Dear viewers  All of us are witnessing rapid multidimensional growth of routine immunization in the current decade. Keeping pace with the rapidly expanding / frequently changing schedule itself is a challenge faced by the service providers, more so in the private sector. Pilot study revealed dangerously poor operational knowledge among the Medicos who are the current and would-be programme managers at various levels. This is conspicuously accentuated by the absence of an uniform vaccination schedule and vaccines with no Vaccine Vial Monitor (VVM) in the private sector. We collected vaccination record cards of various private institutions, including Medical Colleges, providing vaccination services and found that no two vaccination cards are mutually matching either with IAP schedule or with National Immunization Schedule (NIS), whether essential vaccines of NIS or optional vaccines. This is creating divided opinion in the community and the caretakers generally have lot of faith and strongly believe what they were advised by the super specialists in the super specialty hospitals at the time of giving birth and insist administration of vaccines as per the vaccination card they have from the private Institution. India gives birth to ~2.7 core (27 million/270 Lakhs) live infants in a year. Even if 10% avail services from the private sector, absolute number is ~27 Lakhs per year in the country. Most of these children are from APL families (Above Poverty Line) – especially of Doctors / Nurses / Engineers / community leaders and the like who are deprived of receiving vaccines with known potency indirectly depicted by the VVM free of cost from the government. Though eligible, many are deprived of Mother and Child Protection Card [Tayi-card] in Karnataka and the vaccination data are not shared with the Government, even on sharing it cannot be “MCTiSed” = uploading to MCTS and making online. Please find the attached with only 3 examples though this number is more than a million for the whole country. This is beyond the scope of “Intensified Mission Immunization (IMI)” as of now. RI should become “peoples’ movement” as aptly iterated by the Honorable Prime Minister, which can address some of these issues to a large extent.           Solutions are with us – the deep lovers of RI, promoters of child health. Shelling out “my-self” from the “APATHY” itself is the first simplest and biggest step followed by empathy for the birthing children / future generation. Doing right things properly at the right time and by the authorized persons itself are the easiest and the most gratifying social service in any field, more so in medical field, that too vaccination – providing quality life-saving services to the newborns and the children. best wishes Holla and the team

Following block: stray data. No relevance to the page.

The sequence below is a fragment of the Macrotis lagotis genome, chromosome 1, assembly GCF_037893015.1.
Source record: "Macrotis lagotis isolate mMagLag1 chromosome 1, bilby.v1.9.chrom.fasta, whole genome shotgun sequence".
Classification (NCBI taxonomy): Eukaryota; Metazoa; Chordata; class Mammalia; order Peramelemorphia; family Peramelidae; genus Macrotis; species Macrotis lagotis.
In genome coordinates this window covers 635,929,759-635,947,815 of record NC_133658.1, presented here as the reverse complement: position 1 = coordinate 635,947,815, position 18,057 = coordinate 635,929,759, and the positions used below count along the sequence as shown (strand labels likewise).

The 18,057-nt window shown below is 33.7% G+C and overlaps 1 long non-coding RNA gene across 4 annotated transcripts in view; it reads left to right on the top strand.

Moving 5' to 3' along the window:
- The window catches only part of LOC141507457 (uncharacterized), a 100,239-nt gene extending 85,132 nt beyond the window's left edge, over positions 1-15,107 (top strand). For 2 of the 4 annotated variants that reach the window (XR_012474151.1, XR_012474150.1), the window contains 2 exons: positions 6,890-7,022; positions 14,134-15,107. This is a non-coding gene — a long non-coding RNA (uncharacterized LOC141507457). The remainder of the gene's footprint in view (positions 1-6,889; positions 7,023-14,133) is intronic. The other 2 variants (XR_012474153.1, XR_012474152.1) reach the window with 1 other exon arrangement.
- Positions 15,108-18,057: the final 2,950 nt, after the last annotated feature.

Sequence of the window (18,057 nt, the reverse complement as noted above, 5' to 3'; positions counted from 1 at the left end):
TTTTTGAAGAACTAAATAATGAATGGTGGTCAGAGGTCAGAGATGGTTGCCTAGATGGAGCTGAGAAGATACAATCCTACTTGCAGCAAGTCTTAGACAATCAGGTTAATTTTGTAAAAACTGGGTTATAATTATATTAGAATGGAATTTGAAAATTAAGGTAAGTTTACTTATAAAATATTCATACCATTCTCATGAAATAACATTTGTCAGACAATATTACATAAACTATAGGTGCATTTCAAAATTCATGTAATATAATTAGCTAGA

Introducing data-driven, remote oversight (Vaccine Supply Chain Futures 4/6)